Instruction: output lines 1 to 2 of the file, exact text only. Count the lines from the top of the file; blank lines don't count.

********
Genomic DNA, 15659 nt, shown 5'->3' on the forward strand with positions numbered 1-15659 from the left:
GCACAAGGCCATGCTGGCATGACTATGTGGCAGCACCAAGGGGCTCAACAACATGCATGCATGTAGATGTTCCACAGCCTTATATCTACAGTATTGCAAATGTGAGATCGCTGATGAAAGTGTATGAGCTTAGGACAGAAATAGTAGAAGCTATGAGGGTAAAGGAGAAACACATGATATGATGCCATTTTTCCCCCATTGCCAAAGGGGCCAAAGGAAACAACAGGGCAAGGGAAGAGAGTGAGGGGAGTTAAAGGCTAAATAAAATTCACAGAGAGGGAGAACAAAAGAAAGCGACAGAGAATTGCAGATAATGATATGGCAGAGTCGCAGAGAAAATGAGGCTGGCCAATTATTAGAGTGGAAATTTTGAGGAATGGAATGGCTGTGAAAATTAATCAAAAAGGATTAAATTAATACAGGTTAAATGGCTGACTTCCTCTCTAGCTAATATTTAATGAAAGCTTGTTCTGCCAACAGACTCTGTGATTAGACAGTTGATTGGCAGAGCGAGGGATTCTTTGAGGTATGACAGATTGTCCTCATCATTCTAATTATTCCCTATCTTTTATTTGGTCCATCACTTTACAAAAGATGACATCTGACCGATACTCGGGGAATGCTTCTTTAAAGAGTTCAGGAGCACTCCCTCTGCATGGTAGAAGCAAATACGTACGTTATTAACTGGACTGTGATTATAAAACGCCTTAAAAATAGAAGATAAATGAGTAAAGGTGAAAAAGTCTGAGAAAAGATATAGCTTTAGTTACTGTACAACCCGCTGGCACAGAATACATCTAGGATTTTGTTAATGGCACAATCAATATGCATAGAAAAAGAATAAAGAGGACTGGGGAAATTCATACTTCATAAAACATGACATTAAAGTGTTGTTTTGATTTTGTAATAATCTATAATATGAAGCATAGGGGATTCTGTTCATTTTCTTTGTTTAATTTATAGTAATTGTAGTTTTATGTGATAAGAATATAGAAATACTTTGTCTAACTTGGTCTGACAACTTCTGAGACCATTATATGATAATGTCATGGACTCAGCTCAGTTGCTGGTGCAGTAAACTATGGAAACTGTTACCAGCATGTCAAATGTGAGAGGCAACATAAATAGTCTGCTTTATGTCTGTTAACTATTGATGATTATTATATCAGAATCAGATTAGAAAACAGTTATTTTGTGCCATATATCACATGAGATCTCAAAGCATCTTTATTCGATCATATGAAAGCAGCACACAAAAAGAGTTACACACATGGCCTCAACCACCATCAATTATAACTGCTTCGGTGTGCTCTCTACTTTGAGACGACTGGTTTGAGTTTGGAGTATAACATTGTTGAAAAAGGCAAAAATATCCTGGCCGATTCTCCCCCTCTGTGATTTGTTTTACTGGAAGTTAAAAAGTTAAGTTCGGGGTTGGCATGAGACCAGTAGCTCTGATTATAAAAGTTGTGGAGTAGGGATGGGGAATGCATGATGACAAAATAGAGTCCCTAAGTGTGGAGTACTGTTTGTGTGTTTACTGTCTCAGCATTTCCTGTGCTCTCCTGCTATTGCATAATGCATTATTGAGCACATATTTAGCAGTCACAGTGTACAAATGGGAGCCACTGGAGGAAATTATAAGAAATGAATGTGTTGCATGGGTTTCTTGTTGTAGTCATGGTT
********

Genomic DNA, 15659 nt, shown 5'->3' on the forward strand with positions numbered 1-15659 from the left:
GCACAAGGCCATGCTGGCATGACTATGTGGCAGCACCAAGGGGCTCAACAACATGCATGCATGTAGATGTTCCACAGCCTTATATCTACAGTATTGCAAATGTGAGATCGCTGATGAAAGTGTATGAGCTTAGGACAGAAATAGTAGAAGCTATGAGGGTAAAGGAGAAACACATGATATGATGCCATTTTTCCCCCATTGCCAAAGGGGCCAAAGGAAACAACAGGGCAAGGGAAGAGAGTGAGGGGAGTTAAAGGCTAAATAAAATTCACAGAGAGGGAGAACAAAAGAAAGCGACAGAGAATTGCAGATAATGATATGGCAGAGTCGCAGAGAAAATGAGGCTGGCCAATTATTAGAGTGGAAATTTTGAGGAATGGAATGGCTGTGAAAATTAATCAAAAAGGATTAAATTAATACAGGTTAAATGGCTGACTTCCTCTCTAGCTAATATTTAATGAAAGCTTGTTCTGCCAACAGACTCTGTGATTAGACAGTTGATTGGCAGAGCGAGGGATTCTTTGAGGTATGACAGATTGTCCTCATCATTCTAATTATTCCCTATCTTTTATTTGGTCCATCACTTTACAAAAGATGACATCTGACCGATACTCGGGGAATGCTTCTTTAAAGAGTTCAGGAGCACTCCCTCTGCATGGTAGAAGCAAATACGTACGTTATTAACTGGACTGTGATTATAAAACGCCTTAAAAATAGAAGATAAATGAGTAAAGGTGAAAAAGTCTGAGAAAAGATATAGCTTTAGTTACTGTACAACCCGCTGGCACAGAATACATCTAGGATTTTGTTAATGGCACAATCAATATGCATAGAAAAAGAATAAAGAGGACTGGGGAAATTCATACTTCATAAAACATGACATTAAAGTGTTGTTTTGATTTTGTAATAATCTATAATATGAAGCATAGGGGATTCTGTTCATTTTCTTTGTTTAATTTATAGTAATTGTAGTTTTATGTGATAAGAATATAGAAATACTTTGTCTAACTTGGTCTGACAACTTCTGAGACCATTATATGATAATGTCATGGACTCAGCTCAGTTGCTGGTGCAGTAAACTATGGAAACTGTTACCAGCATGTCAAATGTGAGAGGCAACATAAATAGTCTGCTTTATGTCTGTTAACTATTGATGATTATTATATCAGAATCAGATTAGAAAACAGTTATTTTGTGCCATATATCACATGAGATCTCAAAGCATCTTTATTCGATCATATGAAAGCAGCACACAAAAAGAGTTACACACATGGCCTCAACCACCATCAATTATAACTGCTTCGGTGTGCTCTCTACTTTGAGACGACTGGTTTGAGTTTGGAGTATAACATTGTTGAAAAAGGCAAAAATATCCTGGCCGATTCTCCCCCTCTGTGATTTGTTTTACTGGAAGTTAAAAAGTTAAGTTCGGGGTTGGCATGAGACCAGTAGCTCTGATTATAAAAGTTGTGGAGTAGGGATGGGGAATGCATGATGACAAAATAGAGTCCCTAAGTGTGGAGTACTGTTTGTGTGTTTACTGTCTCAGCATTTCCTGTGCTCTCCTGCTATTGCATAATGCATTATTGAGCACATATTTAGCAGTCACAGTGTACAAATGGGAGCCACTGGAGGAAATTATAAGAAATGAATGTGTTGCATGGGTTTCTTGTTGTAGTCATGGTT